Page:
Effective titles in academic research papers have several characteristics that reflect general principles.

    • Indicate accurately the subject and scope of the study,
    • Rarely use abbreviations or acronyms unless they are commonly known,
    • Use words that create a positive impression and stimulate reader interest,
    • Use current nomenclature from the field of study,
    • Identify key variables, both dependent and independent,
    • Reveal how the paper will be organized,
    • Suggest a relationship between variables which supports the major hypothesis,
    • Is limited to 5 to 15 substantive words,
    • Does not include redundant phrasing, such as, "A Study of," "An Analysis of" or similar constructions,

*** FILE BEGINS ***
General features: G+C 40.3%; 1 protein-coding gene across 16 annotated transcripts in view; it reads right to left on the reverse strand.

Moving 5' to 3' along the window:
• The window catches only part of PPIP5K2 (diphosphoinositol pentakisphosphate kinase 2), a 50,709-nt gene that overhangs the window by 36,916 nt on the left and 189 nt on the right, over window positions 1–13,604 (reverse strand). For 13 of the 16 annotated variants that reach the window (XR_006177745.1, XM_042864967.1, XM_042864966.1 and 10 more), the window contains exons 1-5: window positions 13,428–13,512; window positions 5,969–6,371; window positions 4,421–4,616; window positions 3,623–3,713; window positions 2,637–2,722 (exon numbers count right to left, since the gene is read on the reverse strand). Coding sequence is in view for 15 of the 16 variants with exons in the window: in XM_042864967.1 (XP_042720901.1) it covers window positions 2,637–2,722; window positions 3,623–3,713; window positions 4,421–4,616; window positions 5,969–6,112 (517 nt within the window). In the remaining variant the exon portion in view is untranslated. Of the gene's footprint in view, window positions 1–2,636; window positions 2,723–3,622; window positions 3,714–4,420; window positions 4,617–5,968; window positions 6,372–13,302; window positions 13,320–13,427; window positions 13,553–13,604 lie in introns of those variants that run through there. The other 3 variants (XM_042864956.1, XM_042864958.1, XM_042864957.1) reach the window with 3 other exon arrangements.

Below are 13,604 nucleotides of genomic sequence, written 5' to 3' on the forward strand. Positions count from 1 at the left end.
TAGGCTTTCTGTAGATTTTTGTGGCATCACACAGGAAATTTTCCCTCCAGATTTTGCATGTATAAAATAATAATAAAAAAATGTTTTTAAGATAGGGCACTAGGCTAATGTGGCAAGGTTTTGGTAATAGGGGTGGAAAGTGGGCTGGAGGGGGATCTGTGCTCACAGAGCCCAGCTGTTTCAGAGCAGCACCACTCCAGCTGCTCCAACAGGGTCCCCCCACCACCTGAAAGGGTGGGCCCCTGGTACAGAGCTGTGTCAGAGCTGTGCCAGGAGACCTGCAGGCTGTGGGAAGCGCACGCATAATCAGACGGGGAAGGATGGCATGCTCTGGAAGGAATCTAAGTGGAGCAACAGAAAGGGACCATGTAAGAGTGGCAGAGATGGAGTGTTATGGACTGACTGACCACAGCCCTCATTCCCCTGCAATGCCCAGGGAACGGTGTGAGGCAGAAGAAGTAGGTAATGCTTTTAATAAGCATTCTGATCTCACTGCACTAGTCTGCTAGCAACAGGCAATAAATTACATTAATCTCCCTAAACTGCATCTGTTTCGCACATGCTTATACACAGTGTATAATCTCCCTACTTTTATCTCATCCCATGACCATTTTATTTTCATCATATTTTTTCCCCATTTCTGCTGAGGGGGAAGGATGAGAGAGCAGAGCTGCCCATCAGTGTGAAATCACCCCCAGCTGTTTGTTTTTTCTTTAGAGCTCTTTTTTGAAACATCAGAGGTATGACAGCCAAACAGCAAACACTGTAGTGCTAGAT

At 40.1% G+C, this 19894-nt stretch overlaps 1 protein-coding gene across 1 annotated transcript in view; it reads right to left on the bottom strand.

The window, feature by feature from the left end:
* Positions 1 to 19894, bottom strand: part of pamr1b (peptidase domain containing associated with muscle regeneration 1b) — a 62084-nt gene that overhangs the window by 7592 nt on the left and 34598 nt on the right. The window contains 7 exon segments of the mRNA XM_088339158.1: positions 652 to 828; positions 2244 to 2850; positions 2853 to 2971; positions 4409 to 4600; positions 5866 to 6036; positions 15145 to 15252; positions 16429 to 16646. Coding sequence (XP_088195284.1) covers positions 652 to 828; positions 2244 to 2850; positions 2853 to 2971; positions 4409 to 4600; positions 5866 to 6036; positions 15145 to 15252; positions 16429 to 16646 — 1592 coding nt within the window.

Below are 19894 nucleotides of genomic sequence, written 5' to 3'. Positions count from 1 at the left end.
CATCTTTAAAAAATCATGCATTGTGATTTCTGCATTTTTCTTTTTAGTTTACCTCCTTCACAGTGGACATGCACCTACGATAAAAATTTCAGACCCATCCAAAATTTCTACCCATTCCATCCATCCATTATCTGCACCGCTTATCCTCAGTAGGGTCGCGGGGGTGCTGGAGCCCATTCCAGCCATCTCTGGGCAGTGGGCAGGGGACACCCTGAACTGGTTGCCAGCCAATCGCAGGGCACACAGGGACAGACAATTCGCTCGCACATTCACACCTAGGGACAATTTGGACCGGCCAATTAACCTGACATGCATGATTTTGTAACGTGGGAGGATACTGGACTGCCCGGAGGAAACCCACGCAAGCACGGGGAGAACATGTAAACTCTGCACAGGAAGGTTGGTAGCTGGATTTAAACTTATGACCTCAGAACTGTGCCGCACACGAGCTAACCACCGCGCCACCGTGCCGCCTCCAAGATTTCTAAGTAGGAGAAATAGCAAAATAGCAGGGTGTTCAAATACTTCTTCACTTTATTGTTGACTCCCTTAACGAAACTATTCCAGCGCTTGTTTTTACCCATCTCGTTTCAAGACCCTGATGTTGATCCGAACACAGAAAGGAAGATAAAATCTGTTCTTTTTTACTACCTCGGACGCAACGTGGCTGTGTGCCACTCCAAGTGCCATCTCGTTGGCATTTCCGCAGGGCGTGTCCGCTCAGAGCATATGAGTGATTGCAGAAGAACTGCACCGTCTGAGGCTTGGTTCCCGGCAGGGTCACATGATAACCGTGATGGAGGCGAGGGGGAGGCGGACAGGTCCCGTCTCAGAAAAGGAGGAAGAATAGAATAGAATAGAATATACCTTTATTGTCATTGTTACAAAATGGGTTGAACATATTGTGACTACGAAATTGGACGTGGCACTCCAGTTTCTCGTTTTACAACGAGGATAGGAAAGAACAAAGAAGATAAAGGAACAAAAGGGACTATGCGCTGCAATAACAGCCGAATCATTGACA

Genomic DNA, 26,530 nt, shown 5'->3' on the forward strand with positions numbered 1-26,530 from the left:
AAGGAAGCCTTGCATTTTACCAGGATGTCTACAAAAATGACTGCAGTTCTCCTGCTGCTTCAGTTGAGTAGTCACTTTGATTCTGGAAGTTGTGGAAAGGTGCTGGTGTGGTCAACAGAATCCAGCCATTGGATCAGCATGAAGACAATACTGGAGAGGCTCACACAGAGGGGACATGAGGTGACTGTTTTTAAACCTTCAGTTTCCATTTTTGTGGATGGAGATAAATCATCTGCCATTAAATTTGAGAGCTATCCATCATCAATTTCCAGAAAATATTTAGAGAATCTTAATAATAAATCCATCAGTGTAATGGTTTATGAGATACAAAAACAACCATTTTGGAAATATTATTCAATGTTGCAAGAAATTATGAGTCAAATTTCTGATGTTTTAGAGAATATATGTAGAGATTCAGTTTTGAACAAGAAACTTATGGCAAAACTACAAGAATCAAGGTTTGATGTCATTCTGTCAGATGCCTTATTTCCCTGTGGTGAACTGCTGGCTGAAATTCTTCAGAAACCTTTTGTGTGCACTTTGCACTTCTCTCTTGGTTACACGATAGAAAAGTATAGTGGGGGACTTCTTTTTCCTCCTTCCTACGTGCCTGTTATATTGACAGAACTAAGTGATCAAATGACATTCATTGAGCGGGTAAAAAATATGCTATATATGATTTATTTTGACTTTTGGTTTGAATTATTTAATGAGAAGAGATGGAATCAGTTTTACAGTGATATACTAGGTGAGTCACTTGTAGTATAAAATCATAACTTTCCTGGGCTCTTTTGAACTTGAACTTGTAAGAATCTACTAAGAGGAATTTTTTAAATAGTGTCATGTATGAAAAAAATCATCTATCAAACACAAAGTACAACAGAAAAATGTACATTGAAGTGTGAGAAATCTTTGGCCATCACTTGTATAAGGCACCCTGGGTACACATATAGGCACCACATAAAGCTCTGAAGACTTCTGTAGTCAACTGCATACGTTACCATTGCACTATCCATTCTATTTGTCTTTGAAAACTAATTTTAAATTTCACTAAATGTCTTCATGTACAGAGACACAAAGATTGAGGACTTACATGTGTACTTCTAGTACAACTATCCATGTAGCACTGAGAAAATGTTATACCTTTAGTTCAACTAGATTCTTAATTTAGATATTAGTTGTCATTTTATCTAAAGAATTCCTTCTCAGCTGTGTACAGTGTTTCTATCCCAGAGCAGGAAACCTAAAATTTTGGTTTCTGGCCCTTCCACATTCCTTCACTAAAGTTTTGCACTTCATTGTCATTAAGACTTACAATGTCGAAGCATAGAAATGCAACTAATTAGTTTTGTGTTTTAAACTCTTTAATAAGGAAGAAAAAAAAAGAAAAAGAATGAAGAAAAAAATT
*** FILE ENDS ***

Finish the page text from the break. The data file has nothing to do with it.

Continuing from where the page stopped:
• Takes the form of a question or declarative statement,
    • If you use a quote as part of the title, the source of the quote is cited [usually using an asterisk and footnote],
    • Use correct grammar and capitalization with all first words and last words capitalized, including the first word of a subtitle. All nouns, pronouns, verbs, adjectives, and adverbs that appear between the first and last words of the title are also capitalized, and
    • Rarely uses an exclamation mark at the end of the title.

    The Subtitle

    Subtitles are frequently used in social science research papers. Examples of why you may include a subtitle:

    1.  Explains or provides additional context, e.g., "Linguistic Ethnography and the Study of Welfare Institutions as a Flow of Social Practices: The Case of Residential Child Care Institutions as Paradoxical Institutions." [Palomares, Manuel and David Poveda. Text & Talk: An Interdisciplinary Journal of Language, Discourse and Communication Studies 30 (January 2010): 193-212]

    2.  Adds substance to a literary, provocative, or imaginative title or quote, e.g., "Listen to What I Say, Not How I Vote": Congressional Support for the President in Washington and at Home." [Grose, Christian R. and Keesha M. Middlemass. Social Science Quarterly 91 (March 2010): 143-167]